If you’re a console gamer, or hang out with someone who is, you’ve probably noticed that the little plastic guitar in the corner of the room has been collecting dust, and with the recent death of the Guitar Hero franchise, it’s apparent that publisher Activision has also noticed. Some are calling this the beginning of the end for rhythm games, while others are scolding Activision for slowly killing the genre by oversaturating the market with titles, and I’m sure there are some who are happy to see the franchise go. As a longtime fan of rhythm games, I wonder what’s going to happen next. Will the rhythm game genre continue to decline into oblivion, and if it does, what will that mean for other music games like Rock Band?
Little Plastic Guitars
When the original Guitar Hero released back in 2005, I didn’t think much of it; I think I fiddled with a display guitar at Wal-Mart, thinking “wow, I can kind of play ‘Smoke on the Water’…neat.” Two years later, I finally took an interest, bought Guitar Hero 2, and spent the next year pushing that plastic guitar to its breaking point. I was consumed (admittedly) with high scores, star rankings, and playing the “Sweet Child of Mine” opening perfectly. I loved the game, but at the same time, it was something I avoided in conversation. I did this because:
1. Explaining how the game works and how cool it is to get a perfect score to people who don’t have any experience with the genre only serves to make me look like a nerd.
2. After explaining the game, people’s response always seemed to be the same – “why don’t you just play a real guitar?”
Unfortunately, there is no good way to respond to that question; even thinking about it makes me wonder how much time I COULD have devoted to learning a real instrument. Despite this, I realize now that I got something much more out of Guitar Hero. Besides introducing /reintroducing me to a slew of bands that I still listen to today, the game taught me to appreciate the skill and dedication those bands brought to the art of music. In short, Guitar Hero made me want to become a connoisseur of rock.
To think that future gamers wouldn’t be inspired to discover music in the same way I was because the rhythm genre is in a fatal decline is pretty depressing, but I don’t think that is what’s happening. A quick look at Guitar Hero’s Wikipedia page and it’s evident that Activision released far too many titles in a small time span (averaging 3 title releases per year). With that kind of output, developer Neversoft only had time to slap a new coat of paint on an old title, apply a new soundtrack, and maybe add a new gimmick to the gameplay; no real advancements or significant improvements were ever made. Among these releases were band specific titles that featured music from specific artists like Aerosmith and Metallica. I’ve always regarded theses title as a bad direction for the genre for two reasons:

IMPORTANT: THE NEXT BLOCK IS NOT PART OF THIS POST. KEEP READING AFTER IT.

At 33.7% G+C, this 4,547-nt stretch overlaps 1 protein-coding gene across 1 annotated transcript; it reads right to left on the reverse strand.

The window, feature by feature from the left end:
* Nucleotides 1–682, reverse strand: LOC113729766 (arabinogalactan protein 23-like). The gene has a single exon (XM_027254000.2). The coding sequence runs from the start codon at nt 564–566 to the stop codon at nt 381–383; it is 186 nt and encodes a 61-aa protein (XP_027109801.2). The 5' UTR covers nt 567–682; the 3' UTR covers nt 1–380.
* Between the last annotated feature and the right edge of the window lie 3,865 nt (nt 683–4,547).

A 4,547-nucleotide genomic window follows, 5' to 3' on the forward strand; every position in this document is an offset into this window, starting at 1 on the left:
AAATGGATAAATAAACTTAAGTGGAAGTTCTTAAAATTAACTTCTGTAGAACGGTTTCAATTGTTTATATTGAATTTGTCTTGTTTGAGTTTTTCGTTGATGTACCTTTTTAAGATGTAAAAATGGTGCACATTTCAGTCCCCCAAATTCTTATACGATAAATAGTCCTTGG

1. It was an obvious move by the game publisher to cash in on a band’s popularity (not to mention the artist cashing in on the game’s popularity).
2. The notion of releasing a rhythm game with only one flavor of music goes against the social nature of the game. Guitar Hero is a party game, and became popular in part because it offered a variety of music that everybody could enjoy.
This isn’t the first franchise Activision has done this to either, the Tony Hawk game series has been releasing a title per year for nearly a decade. During this time, the series has followed the familiar model of inserting a new gimmick into the gameplay, changing around a few things, maybe making a few improvements, and calling it a new game, and a steady decline in sales have been the result.
Enough about Activision though, the Guitar Hero series is gone from the near future and nothing is going to change that. What fans of the genre should focus on now is what the future holds for rhythm games. The fans should focus on Rock Band.
I may have lied a little earlier, the rhythm game genre is in a state of decline, but it’s nothing terminal. More or less, the genre’s market is simply shrinking back from its wildly popular days to something more in line with other video game genres. For the Rock Band series, this means that when the market finally levels off they will be without a competitor, and free to grow because of that.
In some ways, the emergence of Rock Band contributed to Guitar Hero’s death; namely, the introduction of new instruments and the creation of the Rock Band Music Store. Most importantly, the game has always been about choice. Don’t like to play guitar? Try the drums or the vocals. Want to craft your own library of music? Go on the RB Store and choose from thousands of songs. It is also important to note that Harmonix recognizes that the market is changing; that people aren’t satisfied with fake instruments any more. That’s why in the franchise’s latest installment the support for real instruments has been added, make it more of an instrument trainer than an actual game for those who choose (I’m learning drums).
Guitar Hero was fun while it lasted, but maybe its demise was for the best. Perhaps now the artists and bands who were holding out for their own exclusive game will recognize that those days are coming to an end and put their music on the RB Store instead. Maybe too the developers and die-hard fans of Guitar hero will try Rock Band, discover what it has to offer, and in turn contribute to its growth and success.